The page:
“Red Sparrow”

After seeing Atomic Blonde, the Kingsman movies, and Daniel Craig’s 007 movies, the last movie I expected to see was a slow burn spy thriller that doesn’t glorify espionage. Red Sparrow is that revisionalist spy film!

Dominika’s (Jennifer Lawrence) ballet career ends after she breaks her leg on stage. In order to take care of her ailing mother (Joely Richardson), she becomes a Russian spy called a ‘Sparrow’ – a master in seduction and manipulation. She then meets CIA operative Nash (Joel Edgerton) and falls for him, despite him being her new target. Will Dominika complete her mission or go rogue?

Red Sparrow has a lot of controversy surrounding it due to its sexual and physical violence. This is disturbing and bleak film, but I admired it. I normally hate movies that feature excessive sexual violence and torture; however, Red Sparrow kept me intrigued because it uses that content to debunk the spy genre. These spies don’t drink martinis and seduce the princess after stopping world domination! They’re traumatized and broken afterwards.

There’s no glorification in watching Nina seduce her would-be rapist classmate in front of their class. There definitely isn’t glorification in watching someone get skinned alive. Instead, Red Sparrow explores the uncompromising nature of being a spy. Dominika is trained to be soul less, so she has to seduce and torture. She doesn’t want to, but she needs to for her survival. Frances Lawrence’s (no relation to Jennifer) slow burn direction adds more tension to the violent scenes in Cronenberg-like fashion.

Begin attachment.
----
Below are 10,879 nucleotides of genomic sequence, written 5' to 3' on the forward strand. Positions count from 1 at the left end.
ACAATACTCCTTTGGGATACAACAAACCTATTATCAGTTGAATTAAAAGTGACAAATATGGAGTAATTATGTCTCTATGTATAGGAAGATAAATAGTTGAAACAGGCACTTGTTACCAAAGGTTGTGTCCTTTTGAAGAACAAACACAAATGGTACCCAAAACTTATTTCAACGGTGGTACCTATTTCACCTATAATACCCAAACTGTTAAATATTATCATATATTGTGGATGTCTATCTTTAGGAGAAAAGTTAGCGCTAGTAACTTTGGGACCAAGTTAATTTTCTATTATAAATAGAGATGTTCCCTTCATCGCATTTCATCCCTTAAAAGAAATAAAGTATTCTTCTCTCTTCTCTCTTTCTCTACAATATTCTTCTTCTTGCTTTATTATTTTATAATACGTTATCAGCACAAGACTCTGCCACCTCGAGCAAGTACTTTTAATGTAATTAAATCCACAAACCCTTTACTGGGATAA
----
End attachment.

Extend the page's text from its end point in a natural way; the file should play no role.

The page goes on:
Jennifer is committed in her performance as Dominika and continues her streak of fearless performances. She at times plays a convincing survivor, but also has calculated moments. Is she playing both sides? Or looking out for herself? Her relationship with her incestuous uncle Ivan (a creepy Matthias Schoenaerts) adds more complexity to the film, not only exploring abuse, but gender politics and control. Ivan clearly has an infatuation for his niece, so it’s not surprising if he’s using his power to get closer to Ivanka. Ivanka’s cat-and-mouse game with Ivan takes some surprising turns that will discomfort and surprise viewers.

While Red Sparrow is gory, fascinating, and haunting, it’s also occasionally silly. There’s an extended sequence involving Dominika and a drunken US politician (Mary-Louise Parker) that derives from the film’s tone, briefly turning the film into a buddy comedy. Parker is a nice comedic relief, but it’s an additional twenty minutes that serves no purpose to the story.

Screenwriter Justin Haythe has come a long way from his previous film (the equally ambitious-though-awful A Cure for Wellness). Haythe has a point with his grisly content this time, but he can work on shortening his scripts. Still, Red Sparrow is a daring thriller that treads on both political commentary and exploitation film.

Grade: B